Dave Quinn wrote:Not sure which, one day loads of good foliage, couple of days later some totally dead, lots with brown/grey dried leaves, can't see any fungus underneath leaves.



That sounds more like Fusarium, Phytophthora can be seen on the leaves, whereas Fusarium attacks the stem and vascular structure, drying the plant out like it was set next to a blast furnace.

I'd say try the mustard treatment. While Phytophthora is fairly specific to potatoes, Fusarium attacks a lot more plants. I just lost some beans in a new bed that I didn't know was infected. That new bed was not in a part of the garden where I regularly have mustard growing. I hoed out a trench, filled it with some thin mustard leaf puree, and replanted the beans. The new ones that are coming up now are looking much better. I also planted a companion row of mustard behind the bean trellis so that the bean roots can intermingle with the mustard roots. All parts of the mustard plant produce the sulfur containing compounds that are toxic to Fusarium (and give the mustard its bite). By tilling mature plants under, you leave enough of those compounds in the soil that the Fusarium, which can persist for a long time, will be knocked down, maybe permanently.
 
R Scott
Posts: 3351
Location: Kansas Zone 6a
32
  • Likes 1
  • Mark post as helpful
  • send pies
  • Quote
  • Report post to moderator
THANKS, John.

Mustard is going into my cover crop mix.

Does it have to grow in the affected bed? Or can it be grown elsewhere and brought in as a mulch? Does the benefit carry over if it is composted first?
 
Dave Quinn
Posts: 87
  • Mark post as helpful
  • send pies
  • Quote
  • Report post to moderator
I've been advised to spray with bordelaise next year before the blight season. I've been advised its completely organic and just helps to prevent the blight. Can anyone confirm or put me straight.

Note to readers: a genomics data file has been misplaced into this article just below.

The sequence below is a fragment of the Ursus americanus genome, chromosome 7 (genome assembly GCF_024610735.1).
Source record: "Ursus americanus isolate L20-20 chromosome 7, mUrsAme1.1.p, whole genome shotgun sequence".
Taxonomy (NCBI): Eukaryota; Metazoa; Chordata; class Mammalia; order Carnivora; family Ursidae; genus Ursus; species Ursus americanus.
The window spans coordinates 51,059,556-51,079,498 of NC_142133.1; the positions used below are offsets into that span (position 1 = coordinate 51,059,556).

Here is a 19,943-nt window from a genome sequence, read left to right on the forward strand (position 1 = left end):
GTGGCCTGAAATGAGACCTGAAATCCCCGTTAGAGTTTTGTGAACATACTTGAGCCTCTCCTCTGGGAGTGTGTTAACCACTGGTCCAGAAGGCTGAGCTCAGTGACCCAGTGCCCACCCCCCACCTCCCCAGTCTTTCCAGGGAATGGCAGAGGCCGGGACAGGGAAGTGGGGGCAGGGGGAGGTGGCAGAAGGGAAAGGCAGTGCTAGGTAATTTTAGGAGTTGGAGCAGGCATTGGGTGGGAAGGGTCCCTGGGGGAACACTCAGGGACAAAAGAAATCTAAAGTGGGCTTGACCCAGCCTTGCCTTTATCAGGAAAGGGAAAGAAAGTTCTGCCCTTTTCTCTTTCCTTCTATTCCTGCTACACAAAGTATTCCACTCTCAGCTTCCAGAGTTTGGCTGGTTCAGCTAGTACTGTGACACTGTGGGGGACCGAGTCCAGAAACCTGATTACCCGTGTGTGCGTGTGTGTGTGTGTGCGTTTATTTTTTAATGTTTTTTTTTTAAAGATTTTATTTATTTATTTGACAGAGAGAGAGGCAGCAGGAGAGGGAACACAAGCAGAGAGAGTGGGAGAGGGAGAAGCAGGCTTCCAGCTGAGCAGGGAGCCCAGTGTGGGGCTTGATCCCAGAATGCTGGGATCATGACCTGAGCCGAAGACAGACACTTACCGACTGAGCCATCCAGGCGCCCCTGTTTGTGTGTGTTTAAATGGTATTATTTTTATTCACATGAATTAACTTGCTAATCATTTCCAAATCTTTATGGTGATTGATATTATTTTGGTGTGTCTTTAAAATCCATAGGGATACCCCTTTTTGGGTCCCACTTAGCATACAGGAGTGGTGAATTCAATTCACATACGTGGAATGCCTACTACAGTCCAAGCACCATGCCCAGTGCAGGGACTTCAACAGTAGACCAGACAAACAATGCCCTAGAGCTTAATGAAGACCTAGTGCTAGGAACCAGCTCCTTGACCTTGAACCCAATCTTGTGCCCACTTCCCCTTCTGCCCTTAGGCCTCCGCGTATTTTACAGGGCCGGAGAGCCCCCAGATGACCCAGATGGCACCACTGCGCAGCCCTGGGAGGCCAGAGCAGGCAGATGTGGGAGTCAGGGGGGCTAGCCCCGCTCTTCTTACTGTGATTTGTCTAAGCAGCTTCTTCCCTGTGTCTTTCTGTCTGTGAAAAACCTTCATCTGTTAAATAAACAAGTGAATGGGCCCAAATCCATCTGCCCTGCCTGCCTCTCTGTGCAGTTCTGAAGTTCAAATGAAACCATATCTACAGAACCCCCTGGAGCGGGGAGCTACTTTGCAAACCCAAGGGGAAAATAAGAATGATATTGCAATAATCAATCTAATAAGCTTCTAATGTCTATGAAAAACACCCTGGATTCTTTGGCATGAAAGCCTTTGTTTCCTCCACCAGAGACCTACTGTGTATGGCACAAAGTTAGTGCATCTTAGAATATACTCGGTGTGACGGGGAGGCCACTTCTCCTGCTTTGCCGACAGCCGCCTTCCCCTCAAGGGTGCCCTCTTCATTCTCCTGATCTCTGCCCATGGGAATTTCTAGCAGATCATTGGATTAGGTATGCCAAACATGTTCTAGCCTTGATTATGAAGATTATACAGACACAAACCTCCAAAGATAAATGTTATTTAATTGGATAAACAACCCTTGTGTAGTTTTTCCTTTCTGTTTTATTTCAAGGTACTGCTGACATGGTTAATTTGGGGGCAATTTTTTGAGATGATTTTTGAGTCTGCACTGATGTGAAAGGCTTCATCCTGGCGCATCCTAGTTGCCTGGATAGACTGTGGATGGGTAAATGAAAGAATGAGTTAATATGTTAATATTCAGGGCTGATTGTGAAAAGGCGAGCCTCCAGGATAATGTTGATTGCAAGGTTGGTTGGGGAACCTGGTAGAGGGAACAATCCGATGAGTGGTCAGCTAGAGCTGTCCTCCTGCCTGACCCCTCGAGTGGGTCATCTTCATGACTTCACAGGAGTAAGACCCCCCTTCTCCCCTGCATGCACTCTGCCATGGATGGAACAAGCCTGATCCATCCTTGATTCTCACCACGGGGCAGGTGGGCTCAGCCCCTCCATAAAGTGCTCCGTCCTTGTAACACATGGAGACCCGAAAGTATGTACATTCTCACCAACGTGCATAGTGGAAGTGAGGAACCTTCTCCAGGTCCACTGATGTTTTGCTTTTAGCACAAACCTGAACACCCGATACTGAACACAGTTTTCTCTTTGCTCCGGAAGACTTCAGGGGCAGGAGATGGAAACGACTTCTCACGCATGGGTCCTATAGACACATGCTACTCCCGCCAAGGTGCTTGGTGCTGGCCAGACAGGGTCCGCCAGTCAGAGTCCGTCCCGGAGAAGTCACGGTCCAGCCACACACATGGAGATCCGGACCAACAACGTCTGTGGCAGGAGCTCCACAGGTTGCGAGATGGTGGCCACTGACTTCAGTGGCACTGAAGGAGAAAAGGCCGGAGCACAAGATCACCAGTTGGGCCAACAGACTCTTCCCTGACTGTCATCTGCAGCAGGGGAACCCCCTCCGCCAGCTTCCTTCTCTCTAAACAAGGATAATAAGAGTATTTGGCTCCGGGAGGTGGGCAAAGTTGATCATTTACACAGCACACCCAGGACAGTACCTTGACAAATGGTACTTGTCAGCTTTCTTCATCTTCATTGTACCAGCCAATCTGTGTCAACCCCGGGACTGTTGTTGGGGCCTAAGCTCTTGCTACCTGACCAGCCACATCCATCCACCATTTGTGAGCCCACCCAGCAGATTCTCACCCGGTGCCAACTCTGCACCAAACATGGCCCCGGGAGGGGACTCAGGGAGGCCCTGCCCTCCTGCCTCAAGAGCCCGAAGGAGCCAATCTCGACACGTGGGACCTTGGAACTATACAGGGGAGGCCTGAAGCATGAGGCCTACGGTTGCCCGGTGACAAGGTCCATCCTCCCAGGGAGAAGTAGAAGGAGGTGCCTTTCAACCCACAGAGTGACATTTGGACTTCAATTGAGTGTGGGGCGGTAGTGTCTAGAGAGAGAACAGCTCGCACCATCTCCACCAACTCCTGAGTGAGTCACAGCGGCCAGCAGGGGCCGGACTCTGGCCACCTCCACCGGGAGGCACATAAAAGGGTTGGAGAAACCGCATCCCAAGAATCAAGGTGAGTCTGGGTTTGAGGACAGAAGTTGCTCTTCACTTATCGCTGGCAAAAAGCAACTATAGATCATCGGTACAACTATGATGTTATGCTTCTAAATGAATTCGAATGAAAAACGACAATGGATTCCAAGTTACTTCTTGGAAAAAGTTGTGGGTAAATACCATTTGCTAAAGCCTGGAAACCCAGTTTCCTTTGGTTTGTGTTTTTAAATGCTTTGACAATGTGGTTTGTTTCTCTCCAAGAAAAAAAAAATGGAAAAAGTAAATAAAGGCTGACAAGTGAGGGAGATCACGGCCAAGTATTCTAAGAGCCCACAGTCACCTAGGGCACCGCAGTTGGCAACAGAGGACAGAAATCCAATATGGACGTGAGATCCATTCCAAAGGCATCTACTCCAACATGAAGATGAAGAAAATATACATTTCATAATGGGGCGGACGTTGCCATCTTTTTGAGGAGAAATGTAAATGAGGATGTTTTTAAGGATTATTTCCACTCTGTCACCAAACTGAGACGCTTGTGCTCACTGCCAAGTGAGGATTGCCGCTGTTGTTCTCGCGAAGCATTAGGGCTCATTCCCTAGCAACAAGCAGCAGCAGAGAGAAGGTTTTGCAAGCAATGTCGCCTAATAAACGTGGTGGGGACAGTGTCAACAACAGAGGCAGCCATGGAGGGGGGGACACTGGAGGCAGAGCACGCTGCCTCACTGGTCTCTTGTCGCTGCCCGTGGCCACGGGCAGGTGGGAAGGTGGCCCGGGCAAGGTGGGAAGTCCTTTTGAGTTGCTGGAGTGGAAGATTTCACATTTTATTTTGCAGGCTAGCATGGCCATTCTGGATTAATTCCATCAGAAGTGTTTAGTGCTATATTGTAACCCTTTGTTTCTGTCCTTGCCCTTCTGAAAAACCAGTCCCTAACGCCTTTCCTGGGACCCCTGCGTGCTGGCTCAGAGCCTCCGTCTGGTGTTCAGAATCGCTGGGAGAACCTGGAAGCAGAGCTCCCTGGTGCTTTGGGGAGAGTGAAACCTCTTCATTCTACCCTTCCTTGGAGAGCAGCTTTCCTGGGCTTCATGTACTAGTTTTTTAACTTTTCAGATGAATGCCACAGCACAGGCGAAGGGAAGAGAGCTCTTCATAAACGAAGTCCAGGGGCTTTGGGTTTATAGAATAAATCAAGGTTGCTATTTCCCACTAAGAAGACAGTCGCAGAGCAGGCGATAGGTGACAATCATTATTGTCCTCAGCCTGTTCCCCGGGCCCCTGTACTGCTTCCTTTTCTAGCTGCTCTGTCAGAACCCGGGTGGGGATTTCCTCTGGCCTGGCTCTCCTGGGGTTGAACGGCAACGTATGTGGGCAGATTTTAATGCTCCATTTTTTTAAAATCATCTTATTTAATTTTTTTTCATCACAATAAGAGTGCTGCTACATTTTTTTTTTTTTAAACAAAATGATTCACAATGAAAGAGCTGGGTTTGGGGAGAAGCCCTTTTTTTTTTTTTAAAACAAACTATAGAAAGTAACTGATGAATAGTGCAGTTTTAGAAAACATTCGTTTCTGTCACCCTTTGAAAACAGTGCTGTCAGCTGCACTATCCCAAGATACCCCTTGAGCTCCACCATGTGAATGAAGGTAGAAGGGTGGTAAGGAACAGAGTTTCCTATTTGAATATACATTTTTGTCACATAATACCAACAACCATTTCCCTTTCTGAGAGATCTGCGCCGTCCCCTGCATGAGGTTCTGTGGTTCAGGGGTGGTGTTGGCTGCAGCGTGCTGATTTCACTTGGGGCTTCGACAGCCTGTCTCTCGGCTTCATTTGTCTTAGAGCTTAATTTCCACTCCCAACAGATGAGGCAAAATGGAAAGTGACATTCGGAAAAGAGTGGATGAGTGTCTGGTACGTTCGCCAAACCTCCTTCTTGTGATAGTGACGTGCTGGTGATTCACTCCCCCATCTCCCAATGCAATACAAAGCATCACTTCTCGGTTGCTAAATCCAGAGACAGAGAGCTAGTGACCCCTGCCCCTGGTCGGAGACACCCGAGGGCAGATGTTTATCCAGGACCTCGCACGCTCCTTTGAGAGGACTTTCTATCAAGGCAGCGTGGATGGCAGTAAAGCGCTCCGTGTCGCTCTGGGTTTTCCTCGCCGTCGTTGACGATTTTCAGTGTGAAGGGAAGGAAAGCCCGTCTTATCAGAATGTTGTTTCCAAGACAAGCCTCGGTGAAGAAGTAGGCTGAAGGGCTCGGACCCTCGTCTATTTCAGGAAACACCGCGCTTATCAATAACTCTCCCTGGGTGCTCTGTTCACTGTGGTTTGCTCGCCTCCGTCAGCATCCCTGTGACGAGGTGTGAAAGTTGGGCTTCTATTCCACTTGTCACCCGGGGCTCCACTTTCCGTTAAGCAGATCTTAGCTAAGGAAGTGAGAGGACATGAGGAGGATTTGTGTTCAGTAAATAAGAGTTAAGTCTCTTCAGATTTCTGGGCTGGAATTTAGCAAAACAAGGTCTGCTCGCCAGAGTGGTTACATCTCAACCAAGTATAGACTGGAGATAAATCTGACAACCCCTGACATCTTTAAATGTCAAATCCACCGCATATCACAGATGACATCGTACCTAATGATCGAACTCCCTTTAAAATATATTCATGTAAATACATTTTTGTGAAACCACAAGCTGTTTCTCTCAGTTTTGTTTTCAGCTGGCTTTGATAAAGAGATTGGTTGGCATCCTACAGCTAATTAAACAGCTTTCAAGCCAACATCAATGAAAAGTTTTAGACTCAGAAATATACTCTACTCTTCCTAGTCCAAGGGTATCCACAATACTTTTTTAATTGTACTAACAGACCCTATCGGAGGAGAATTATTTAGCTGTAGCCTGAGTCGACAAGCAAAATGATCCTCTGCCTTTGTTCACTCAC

I'm putting in Mustard for cover crop as well!
 
John Elliott
pollinator
Posts: 2392
79
  • Mark post as helpful
  • send pies
  • Quote
  • Report post to moderator
I think you mean Bordeaux Mixture. I wouldn't call it "organic", since it contains no carbon atoms, it's just copper sulfate and lime. Being a pedantic chemist, I put those in the "inorganic" category, but they are completely natural and not something to be alarmed about.

However, Bordeaux Mixture is a topical treatment for the leaves of perennials. While it will knock down airborne pathogens that land on new leaves in the spring, it doesn't do anything to combat dormant spores hiding in the soil, which is what I think your problem is. Still, if you have trees or perennial vines in your garden, it couldn't hurt to give them a spray next spring, right before they are about to bud out.
 
John Elliott
pollinator
Posts: 2392
79
  • Mark post as helpful
  • send pies
  • Quote
  • Report post to moderator
R Scott wrote:
Does it have to grow in the affected bed? Or can it be grown elsewhere and brought in as a mulch? Does the benefit carry over if it is composted first?


Growing it in the affected bed is better than using it as a root drench, which is better than using it as a mulch, which is better than letting it compost first. Those sulfur compounds in the mustard are gourmet food for bacteria, so after they get done composting it, I doubt much benefit would carry through.

I was so irritated by the results my first year here that I broadcast a pound of mustard seed in a 4000 sq ft garden. That's a LOT of mustard. I did that around October and by January my garden was knee-high in mustard. My neighbor was nice enough to come over and disk it under for me and then I spread a couple inches of well-rotted wood chips over the whole thing. The combination of all that mustard and lots of new fungi annihilated the Fusarium. Like I say, I still have it in other places on my property, and it is a rather ubiquitous microorganism, so I don't have any illusion that I can eradicate it from all parts of my garden, but I can sure put up the UNWELCOME sign.

I still get volunteer mustard popping up everywhere, and that's just fine with me. I don't mind having "weeds" with a purpose to them. Now if I could just find some useful purpose for bindweed and cudweed....
 
I have always wanted to have a neighbor just like you - Fred Rogers. Tiny ad:
Book Review Grid
https://permies.com/wiki/31762/Book-Review-Grid
  • Post Reply Bookmark Topic Watch Topic
  • New Topic
Boost this thread!